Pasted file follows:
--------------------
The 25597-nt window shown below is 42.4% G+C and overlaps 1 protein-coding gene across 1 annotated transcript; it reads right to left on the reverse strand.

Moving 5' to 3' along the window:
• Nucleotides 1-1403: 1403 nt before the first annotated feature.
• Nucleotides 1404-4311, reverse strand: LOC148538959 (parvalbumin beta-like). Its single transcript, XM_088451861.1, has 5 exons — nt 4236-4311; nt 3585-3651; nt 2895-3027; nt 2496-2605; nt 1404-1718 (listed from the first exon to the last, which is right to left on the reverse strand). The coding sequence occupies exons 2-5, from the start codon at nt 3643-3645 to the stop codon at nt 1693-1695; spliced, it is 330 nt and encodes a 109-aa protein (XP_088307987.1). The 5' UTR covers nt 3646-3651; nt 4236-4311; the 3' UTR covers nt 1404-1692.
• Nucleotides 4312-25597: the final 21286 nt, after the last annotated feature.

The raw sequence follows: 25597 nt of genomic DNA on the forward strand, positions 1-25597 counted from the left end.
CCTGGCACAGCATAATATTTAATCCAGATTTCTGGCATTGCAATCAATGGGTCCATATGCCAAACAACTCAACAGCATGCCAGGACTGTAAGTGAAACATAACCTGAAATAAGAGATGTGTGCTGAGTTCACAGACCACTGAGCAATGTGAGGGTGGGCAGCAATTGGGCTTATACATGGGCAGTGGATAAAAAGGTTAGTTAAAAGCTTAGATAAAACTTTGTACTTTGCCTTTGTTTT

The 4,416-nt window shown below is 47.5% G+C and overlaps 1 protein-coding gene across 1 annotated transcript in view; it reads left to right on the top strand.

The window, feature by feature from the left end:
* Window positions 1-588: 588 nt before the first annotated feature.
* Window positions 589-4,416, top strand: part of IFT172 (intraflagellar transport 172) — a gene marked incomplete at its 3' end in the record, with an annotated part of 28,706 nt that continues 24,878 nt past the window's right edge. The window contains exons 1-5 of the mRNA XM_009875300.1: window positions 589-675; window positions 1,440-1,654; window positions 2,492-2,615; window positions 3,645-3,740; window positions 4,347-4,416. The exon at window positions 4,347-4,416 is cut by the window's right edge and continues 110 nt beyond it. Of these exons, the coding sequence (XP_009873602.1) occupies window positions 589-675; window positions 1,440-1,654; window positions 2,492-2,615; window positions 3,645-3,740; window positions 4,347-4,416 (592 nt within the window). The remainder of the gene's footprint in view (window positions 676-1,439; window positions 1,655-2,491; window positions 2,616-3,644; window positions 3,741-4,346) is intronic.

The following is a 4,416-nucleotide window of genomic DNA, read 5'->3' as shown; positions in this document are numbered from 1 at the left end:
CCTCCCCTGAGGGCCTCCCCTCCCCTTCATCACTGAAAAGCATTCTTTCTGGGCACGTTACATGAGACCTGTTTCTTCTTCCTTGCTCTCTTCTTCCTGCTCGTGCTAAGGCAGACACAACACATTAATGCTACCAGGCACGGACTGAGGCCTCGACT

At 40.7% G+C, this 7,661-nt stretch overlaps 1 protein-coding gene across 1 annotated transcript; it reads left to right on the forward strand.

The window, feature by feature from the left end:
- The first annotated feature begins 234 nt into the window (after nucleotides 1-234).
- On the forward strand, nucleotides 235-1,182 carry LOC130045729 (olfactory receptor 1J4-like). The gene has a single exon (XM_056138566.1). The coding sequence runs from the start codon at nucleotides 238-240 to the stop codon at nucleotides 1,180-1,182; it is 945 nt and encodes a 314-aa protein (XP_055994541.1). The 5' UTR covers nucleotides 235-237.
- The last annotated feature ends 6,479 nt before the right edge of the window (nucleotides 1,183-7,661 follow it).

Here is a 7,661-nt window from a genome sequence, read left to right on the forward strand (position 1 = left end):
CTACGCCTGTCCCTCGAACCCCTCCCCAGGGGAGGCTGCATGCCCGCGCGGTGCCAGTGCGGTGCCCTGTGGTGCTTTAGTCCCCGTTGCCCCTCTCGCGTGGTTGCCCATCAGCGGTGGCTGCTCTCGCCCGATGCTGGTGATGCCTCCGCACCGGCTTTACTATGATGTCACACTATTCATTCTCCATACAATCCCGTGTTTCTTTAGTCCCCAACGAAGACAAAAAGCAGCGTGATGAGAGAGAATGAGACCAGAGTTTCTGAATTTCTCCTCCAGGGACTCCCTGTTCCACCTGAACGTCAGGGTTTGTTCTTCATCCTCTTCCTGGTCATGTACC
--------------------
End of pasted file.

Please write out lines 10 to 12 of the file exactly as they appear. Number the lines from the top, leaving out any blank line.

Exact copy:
* Window positions 1-588: 588 nt before the first annotated feature.
* Window positions 589-4,416, top strand: part of IFT172 (intraflagellar transport 172) — a gene marked incomplete at its 3' end in the record, with an annotated part of 28,706 nt that continues 24,878 nt past the window's right edge. The window contains exons 1-5 of the mRNA XM_009875300.1: window positions 589-675; window positions 1,440-1,654; window positions 2,492-2,615; window positions 3,645-3,740; window positions 4,347-4,416. The exon at window positions 4,347-4,416 is cut by the window's right edge and continues 110 nt beyond it. Of these exons, the coding sequence (XP_009873602.1) occupies window positions 589-675; window positions 1,440-1,654; window positions 2,492-2,615; window positions 3,645-3,740; window positions 4,347-4,416 (592 nt within the window). The remainder of the gene's footprint in view (window positions 676-1,439; window positions 1,655-2,491; window positions 2,616-3,644; window positions 3,741-4,346) is intronic.

The following is a 4,416-nucleotide window of genomic DNA, read 5'->3' as shown; positions in this document are numbered from 1 at the left end: